American Transmission Co. (ATC) on Jan. 27 will hold its final public hearing on its proposed Spring Valley—North Lake Geneva Electric Reliability Project, which involves a new 25-mile, 138-kV line as well as a new 69-kV transmission line in Wisconsin.
The project is located in the south-central part of Wisconsin in Kenosha and Walworth counties, a company spokesperson told TransmissionHub on Jan. 13. The project begins at the Spring Valley substation in the town of Salem in Kenosha County, and ends at the North Lake Geneva substation in the City of Lake Geneva in Walworth County, the spokesperson said.
ATC plans to submit its application for the project to the Public Service Commission of Wisconsin in April, and if the project is approved, the PSC will select one route to be built, ATC said on Jan. 13.
If approved, construction of the estimated $72 million to $92 million would begin in 2017, and the project would be in service in 2019.
“The two proposed routes represent the options the project team members believe best meet state routing and siting criteria based on impacts, costs constructability, operation and maintenance,” Mary Carpenter, ATC senior local relations representative, said in the statement.
The project will provide system redundancy and allow for maintenance outages when repairs are needed, ATC said. The area where the project is planned is vulnerable to low voltages and power outages and can no longer adequately support the lower-voltage distribution system, ATC said.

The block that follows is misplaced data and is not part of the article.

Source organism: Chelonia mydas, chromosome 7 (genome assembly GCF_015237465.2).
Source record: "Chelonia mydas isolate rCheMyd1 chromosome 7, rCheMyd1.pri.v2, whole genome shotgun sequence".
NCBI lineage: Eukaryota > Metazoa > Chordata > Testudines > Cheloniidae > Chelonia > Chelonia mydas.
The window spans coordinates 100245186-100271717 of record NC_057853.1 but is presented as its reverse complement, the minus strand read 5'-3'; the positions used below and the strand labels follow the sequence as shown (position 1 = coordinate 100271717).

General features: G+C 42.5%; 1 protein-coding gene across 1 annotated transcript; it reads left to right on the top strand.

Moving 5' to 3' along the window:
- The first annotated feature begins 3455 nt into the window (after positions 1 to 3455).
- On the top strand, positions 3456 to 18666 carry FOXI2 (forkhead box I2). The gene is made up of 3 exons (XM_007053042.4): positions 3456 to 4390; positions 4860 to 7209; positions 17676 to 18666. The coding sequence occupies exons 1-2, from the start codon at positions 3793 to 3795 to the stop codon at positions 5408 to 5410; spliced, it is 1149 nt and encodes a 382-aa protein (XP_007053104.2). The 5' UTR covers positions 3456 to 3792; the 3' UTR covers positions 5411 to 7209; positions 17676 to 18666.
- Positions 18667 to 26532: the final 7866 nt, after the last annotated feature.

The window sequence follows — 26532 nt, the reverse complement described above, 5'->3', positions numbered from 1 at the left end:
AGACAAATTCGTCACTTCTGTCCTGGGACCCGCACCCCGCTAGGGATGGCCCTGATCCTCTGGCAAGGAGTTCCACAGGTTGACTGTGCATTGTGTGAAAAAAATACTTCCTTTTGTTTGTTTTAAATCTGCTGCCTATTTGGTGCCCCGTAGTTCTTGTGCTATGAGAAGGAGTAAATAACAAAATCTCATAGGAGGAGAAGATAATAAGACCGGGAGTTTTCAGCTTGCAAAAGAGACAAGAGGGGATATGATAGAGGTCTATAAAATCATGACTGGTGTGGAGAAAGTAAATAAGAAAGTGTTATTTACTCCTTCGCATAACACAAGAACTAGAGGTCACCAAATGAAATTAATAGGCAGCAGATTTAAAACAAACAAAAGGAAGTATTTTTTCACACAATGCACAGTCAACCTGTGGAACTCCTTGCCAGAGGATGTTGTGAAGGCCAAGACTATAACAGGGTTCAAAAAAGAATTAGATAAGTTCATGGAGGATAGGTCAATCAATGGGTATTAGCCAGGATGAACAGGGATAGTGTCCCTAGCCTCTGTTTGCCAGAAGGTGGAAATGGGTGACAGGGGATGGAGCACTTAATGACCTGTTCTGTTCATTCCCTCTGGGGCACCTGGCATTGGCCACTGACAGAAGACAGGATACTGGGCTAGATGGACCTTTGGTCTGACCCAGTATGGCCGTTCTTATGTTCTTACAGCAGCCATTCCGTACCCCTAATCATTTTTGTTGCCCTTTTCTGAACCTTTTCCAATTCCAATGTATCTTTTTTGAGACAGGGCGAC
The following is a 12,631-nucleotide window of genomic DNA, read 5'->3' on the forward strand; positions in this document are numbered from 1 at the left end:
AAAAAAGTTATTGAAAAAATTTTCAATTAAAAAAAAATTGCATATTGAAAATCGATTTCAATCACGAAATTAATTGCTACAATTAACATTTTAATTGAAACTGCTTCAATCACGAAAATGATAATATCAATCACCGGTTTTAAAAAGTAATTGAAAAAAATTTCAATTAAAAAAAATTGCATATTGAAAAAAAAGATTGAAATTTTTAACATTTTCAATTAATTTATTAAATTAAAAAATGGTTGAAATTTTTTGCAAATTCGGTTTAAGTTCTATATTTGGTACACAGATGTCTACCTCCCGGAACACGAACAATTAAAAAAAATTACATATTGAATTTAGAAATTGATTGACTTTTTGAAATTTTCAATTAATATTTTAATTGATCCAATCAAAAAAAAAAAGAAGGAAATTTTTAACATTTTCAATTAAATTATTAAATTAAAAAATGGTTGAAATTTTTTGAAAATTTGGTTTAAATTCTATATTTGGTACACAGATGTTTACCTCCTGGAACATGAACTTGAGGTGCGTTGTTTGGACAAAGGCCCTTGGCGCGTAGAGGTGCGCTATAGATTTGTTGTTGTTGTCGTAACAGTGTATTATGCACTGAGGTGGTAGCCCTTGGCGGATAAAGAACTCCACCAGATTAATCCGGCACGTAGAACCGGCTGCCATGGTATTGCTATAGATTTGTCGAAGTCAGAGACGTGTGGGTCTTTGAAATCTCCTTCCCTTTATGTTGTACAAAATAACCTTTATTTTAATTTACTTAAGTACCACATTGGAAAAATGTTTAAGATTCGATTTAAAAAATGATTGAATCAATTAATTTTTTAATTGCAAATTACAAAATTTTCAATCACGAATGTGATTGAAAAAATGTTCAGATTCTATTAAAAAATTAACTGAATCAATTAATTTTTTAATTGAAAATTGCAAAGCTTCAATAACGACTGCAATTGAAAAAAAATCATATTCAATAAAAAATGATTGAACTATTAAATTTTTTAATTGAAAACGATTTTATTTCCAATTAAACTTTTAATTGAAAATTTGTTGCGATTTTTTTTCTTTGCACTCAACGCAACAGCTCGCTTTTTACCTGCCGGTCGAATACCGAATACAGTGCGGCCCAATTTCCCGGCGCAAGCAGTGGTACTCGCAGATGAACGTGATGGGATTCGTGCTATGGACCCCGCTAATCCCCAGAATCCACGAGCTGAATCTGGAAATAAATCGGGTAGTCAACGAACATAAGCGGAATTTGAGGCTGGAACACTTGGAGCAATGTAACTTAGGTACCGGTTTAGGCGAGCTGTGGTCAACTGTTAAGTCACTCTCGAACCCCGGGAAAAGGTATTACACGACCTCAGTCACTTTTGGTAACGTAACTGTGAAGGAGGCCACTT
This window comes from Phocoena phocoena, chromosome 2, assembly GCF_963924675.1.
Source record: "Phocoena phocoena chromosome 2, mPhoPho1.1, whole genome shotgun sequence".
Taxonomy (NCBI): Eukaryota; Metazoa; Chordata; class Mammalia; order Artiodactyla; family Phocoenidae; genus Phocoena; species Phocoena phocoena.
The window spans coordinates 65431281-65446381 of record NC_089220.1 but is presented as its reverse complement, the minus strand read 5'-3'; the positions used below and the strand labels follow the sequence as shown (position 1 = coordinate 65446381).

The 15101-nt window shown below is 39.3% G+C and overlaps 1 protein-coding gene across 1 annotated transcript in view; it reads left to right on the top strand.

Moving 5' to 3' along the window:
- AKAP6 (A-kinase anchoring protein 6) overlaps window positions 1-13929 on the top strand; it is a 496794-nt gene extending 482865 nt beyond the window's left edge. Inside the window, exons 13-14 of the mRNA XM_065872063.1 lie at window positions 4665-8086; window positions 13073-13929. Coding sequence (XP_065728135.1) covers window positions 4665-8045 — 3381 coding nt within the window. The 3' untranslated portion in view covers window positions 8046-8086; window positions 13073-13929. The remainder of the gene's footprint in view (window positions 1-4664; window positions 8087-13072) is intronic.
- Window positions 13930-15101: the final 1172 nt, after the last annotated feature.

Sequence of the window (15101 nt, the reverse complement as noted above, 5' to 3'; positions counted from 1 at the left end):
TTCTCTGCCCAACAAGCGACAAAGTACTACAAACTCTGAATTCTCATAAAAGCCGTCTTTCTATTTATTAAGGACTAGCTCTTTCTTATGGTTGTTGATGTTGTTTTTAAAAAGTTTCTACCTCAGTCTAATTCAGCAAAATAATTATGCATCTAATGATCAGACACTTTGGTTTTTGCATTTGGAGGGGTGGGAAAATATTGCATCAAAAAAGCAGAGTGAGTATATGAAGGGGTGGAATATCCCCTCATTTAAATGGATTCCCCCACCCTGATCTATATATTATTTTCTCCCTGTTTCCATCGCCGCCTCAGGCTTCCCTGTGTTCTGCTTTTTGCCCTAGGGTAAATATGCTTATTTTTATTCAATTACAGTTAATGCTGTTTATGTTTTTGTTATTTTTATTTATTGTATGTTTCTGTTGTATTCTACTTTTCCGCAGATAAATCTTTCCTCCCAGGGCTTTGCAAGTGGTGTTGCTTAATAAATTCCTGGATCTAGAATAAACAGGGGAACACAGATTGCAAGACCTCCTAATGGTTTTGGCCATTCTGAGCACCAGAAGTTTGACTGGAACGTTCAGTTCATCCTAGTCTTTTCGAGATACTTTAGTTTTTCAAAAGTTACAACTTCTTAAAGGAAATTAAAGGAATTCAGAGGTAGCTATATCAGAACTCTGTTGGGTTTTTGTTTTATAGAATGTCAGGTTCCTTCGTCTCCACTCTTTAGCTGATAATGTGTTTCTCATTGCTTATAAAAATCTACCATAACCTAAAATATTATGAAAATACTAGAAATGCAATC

According to the company’s project website, the project involves construction of a new 138-kV and 69-kV substation on an ATC-owned parcel along Hwy. 50 in the Town of Wheatland, or expansion of an existing substation site called Richmond Road in the Town of Randall.
According to the company’s project fact sheet, other components of the project include intermittent structure replacement between the Spring Valley substation and the Bain substation in Pleasant Prairie. As part of the project, the company will also rebuild the 69-kV line between the Katzenberg substation near Bloomfield, and the Twin Lakes substation.
The siting process began in early 2012, and initial corridors considered were evaluated and narrowed to include only the potential route options that were considered practical.
Depending on the route and substation site selected, other power line modifications may be needed, according to the ATC project website. Plans for the project were presented to the public in January 2013 and last March, according to the fact sheet.